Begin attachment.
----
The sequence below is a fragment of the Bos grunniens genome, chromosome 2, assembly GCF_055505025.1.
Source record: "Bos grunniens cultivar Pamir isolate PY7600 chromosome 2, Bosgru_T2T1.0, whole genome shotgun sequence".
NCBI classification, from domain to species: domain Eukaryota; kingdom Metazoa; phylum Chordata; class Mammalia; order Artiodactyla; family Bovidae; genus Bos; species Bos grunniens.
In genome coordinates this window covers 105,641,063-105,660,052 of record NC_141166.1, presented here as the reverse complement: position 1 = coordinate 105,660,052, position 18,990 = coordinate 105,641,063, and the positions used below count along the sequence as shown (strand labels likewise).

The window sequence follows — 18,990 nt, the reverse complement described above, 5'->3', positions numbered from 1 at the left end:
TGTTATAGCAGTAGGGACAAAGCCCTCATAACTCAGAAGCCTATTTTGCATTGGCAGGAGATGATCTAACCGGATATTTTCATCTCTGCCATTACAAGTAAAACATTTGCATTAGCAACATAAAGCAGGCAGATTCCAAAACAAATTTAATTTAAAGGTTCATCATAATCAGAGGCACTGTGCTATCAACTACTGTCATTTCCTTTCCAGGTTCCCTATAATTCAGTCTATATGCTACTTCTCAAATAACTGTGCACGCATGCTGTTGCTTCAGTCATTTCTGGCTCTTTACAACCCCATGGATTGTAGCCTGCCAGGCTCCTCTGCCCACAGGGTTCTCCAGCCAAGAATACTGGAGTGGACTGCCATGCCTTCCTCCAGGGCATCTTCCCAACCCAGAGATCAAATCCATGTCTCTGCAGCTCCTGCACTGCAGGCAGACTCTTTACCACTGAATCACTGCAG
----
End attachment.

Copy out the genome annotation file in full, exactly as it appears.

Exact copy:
The sequence below is a fragment of the Bos grunniens genome, chromosome 2, assembly GCF_055505025.1.
Source record: "Bos grunniens cultivar Pamir isolate PY7600 chromosome 2, Bosgru_T2T1.0, whole genome shotgun sequence".
NCBI classification, from domain to species: domain Eukaryota; kingdom Metazoa; phylum Chordata; class Mammalia; order Artiodactyla; family Bovidae; genus Bos; species Bos grunniens.
In genome coordinates this window covers 105,641,063-105,660,052 of record NC_141166.1, presented here as the reverse complement: position 1 = coordinate 105,660,052, position 18,990 = coordinate 105,641,063, and the positions used below count along the sequence as shown (strand labels likewise).

The window sequence follows — 18,990 nt, the reverse complement described above, 5'->3', positions numbered from 1 at the left end:
TGTTATAGCAGTAGGGACAAAGCCCTCATAACTCAGAAGCCTATTTTGCATTGGCAGGAGATGATCTAACCGGATATTTTCATCTCTGCCATTACAAGTAAAACATTTGCATTAGCAACATAAAGCAGGCAGATTCCAAAACAAATTTAATTTAAAGGTTCATCATAATCAGAGGCACTGTGCTATCAACTACTGTCATTTCCTTTCCAGGTTCCCTATAATTCAGTCTATATGCTACTTCTCAAATAACTGTGCACGCATGCTGTTGCTTCAGTCATTTCTGGCTCTTTACAACCCCATGGATTGTAGCCTGCCAGGCTCCTCTGCCCACAGGGTTCTCCAGCCAAGAATACTGGAGTGGACTGCCATGCCTTCCTCCAGGGCATCTTCCCAACCCAGAGATCAAATCCATGTCTCTGCAGCTCCTGCACTGCAGGCAGACTCTTTACCACTGAATCACTGCAG